[00:10:21.640] - Big Rich Klein
So if you guys were friends at that age, I'm assuming that you went to school together.
[00:10:29.970] - Alan Woodson
No. As a matter of fact, just one or two of my friends that I went to school with were included in that group. I got started young. I had a full time job from 16. I guess I might say about 15 and a half, 16 years old. I had a full time job. Most of my friends were two, three, four years older than me.
[00:10:55.600] - Big Rich Klein
[00:10:56.320] - Alan Woodson
And that's kind of how that.
[00:10:58.280] - Big Rich Klein
So you're saying Carl is an old man?
[00:11:01.190] - Alan Woodson
He's a bit older than me. Yeah. I wouldn't call him an old man, but if he's not listening, he's starting to look like an old man.
[00:11:11.150] - Big Rich Klein
And Scott Jones, I've met him because he had one of your buggies and or was spotting for you, correct?
[00:11:17.570] - Alan Woodson
Yeah. Scott spotted for me a couple of times. He goes all the way back. You know, it's funny. Scott bailed us out. Our whole group kind of went with me the first time I went and did my very first rock crawl up at competitive rock crawl at Paragrant. Remember that park up there that went up there for the very first car that I built to get into the unlimited class the day before? I was practicing on the comp course and just wasn't wearing my seat belt. Correct. And new car Blues. And ended up rolling the car and knocking myself out and breaking three ribs because I wasn't wearing my seatbelt correctly or the harness correctly. And Scott. And let's see. Do you remember Mark Smith too, right?
[00:12:04.410] - Big Rich Klein
[00:12:06.410] - Alan Woodson
Mark Smith was my Spider.
[00:12:17.490] - Big Rich Klein
No worries. This is why I edit everything.
[00:12:21.090] - Alan Woodson
Yeah. So Mark Smith and Scott, who just came to spectate, Scott got in as a spotter and drove the car because I was in so much pain from the broken ribs. I actually had one of the ribs that it broke and then overlapped itself. You know how they kind of pushed down out? Damn, it was rough. And so they had fun working with the car. And of course, Paragon has got some really awesome terrain up there.
[00:12:58.810] - Big Rich Klein
You built that car from scratch?
[00:13:01.030] - Alan Woodson
I did, yeah, I sure did. I built that car, actually. That first car that I put together, I bought a bear chassis from. Oh, man. What was his name? Grady. I can't remember. Grady offroad out west.
[00:13:16.090] - Big Rich Klein
[00:13:16.940] - Alan Woodson
Okay. Yeah. So I bought that car from him, or should I say a bear chassis.
[00:13:21.280] - Big Rich Klein
[00:13:21.690] - Alan Woodson
And then I built it out myself. And not that he builds an inferior product or anything, but I found a lot of things that weren't useful to me and figured out I need to learn how to build these things myself. That's awesome. Yeah.
[00:13:36.970] - Big Rich Klein
So let's backtrack. I got you going too soon. We'll get back to that chassis. You said you were working full time. What kind of job were you working?
[00:13:50.650] - Alan Woodson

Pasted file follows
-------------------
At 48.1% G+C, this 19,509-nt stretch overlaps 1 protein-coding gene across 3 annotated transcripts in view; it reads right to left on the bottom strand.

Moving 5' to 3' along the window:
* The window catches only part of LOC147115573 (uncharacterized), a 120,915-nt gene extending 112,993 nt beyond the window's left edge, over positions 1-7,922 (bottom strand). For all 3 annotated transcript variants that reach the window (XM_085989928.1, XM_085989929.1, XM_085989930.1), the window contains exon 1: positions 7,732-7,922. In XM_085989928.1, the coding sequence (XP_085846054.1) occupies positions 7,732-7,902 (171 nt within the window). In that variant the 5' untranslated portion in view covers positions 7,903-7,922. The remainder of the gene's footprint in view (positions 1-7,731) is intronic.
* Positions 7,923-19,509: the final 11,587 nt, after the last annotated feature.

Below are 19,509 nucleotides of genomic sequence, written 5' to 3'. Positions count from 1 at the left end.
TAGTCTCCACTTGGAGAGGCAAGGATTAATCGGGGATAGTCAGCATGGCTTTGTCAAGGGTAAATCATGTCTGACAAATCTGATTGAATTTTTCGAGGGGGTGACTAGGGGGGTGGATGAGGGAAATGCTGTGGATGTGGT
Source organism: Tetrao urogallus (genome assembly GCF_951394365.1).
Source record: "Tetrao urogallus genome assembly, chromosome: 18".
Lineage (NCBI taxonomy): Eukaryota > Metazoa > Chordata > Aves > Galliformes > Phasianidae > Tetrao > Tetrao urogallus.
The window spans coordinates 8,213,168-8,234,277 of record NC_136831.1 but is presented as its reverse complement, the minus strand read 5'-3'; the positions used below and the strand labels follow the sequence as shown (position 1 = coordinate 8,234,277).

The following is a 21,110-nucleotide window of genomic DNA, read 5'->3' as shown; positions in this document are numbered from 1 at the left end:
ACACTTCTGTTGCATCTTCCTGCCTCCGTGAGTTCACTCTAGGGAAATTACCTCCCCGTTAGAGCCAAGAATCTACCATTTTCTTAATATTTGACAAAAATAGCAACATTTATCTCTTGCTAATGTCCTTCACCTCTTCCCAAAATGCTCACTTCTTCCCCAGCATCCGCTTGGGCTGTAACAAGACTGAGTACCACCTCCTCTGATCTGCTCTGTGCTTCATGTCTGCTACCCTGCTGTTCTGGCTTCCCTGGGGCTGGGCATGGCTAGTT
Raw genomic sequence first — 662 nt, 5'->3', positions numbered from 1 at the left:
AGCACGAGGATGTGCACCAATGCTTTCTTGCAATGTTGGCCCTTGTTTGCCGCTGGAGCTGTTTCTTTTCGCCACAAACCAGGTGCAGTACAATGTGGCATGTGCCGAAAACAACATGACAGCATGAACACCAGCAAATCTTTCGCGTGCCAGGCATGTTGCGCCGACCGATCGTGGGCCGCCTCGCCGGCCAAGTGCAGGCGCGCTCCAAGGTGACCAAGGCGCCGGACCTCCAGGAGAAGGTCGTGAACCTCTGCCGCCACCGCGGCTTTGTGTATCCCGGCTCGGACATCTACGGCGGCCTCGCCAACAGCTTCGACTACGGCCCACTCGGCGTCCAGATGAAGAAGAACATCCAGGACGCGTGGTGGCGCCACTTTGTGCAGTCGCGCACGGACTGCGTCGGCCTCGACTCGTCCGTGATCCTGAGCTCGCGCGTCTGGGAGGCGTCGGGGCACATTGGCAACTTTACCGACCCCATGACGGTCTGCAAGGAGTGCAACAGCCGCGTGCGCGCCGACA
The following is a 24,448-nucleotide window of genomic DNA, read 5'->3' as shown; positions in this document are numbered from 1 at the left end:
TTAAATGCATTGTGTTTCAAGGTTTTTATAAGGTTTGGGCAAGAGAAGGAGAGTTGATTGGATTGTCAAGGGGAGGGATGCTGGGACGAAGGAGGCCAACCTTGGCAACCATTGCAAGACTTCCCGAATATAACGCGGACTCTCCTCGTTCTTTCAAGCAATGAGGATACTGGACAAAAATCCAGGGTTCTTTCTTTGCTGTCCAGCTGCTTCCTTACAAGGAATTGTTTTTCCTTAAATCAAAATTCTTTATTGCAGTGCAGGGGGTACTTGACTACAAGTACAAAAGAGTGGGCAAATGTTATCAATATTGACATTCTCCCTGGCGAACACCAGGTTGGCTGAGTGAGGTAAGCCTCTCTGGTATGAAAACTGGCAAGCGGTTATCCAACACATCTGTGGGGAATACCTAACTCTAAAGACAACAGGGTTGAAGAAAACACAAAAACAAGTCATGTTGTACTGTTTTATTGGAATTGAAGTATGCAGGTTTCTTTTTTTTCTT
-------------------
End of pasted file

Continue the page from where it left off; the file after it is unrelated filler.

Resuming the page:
Let's see. When I left school and started my first full time job, I think I was doing construction with a laborer on construction. I'm trying to remember the name of the contract, but it was a contractor. Local contractor hired me to do basic laborer stuff, and I did that for about a year. And then from there, actually, I went from there to a local, like, lumber Yard build Supply Company and started there doing, like, yard work where you load trucks for the day and to carry lumber out to job sites. And it's funny enough, one day I didn't have a driver's license right out of school. So one guy came up to me and asked me to get in a truck. One of the big trucks, I guess we call them boom trucks, the ones that pick the lumber up and set them on site, up on roofs and stuff. And I was like, I didn't dare tell them I don't have a driver's license. I didn't want to get fired or whatever. So I ended up taking the truck that day and doing this thing. And then it just kind of turned into, well, you did it yesterday, so you're doing it today.
[00:15:05.970] - Alan Woodson
And I wasn't able to keep that job much longer because that didn't work out. I should have just told them the truth.
[00:15:15.310] - Big Rich Klein
When you were working for the contractor, I'm assuming you're building houses and stuff like that.
[00:15:21.730] - Alan Woodson
Yeah, I was building well, I should say I was a part of the process of building we were doing, I guess, more or less my duties were keeping the job site organized, picking up material and gophering, yeah, that's it exactly what it is. Basic labor is what I call it. And then towards the end of working at that, I was doing light framing and learning how to, I guess the best way to say I wasn't a frame or anything, I was just more filling in for help with different people as they needed it, the different crews. And so I got to do everything from framing to putting roofs on, putting siding on, just basic all of it. I was working for the contractor, so I wasn't working for the sub contractor, okay? I just did whatever the guy who ran the job wanted to do. So anything that came in, he wanted to speed it up. And me and a few other guys were the ones that were on site, make sure that those things would happen at a rapid pace.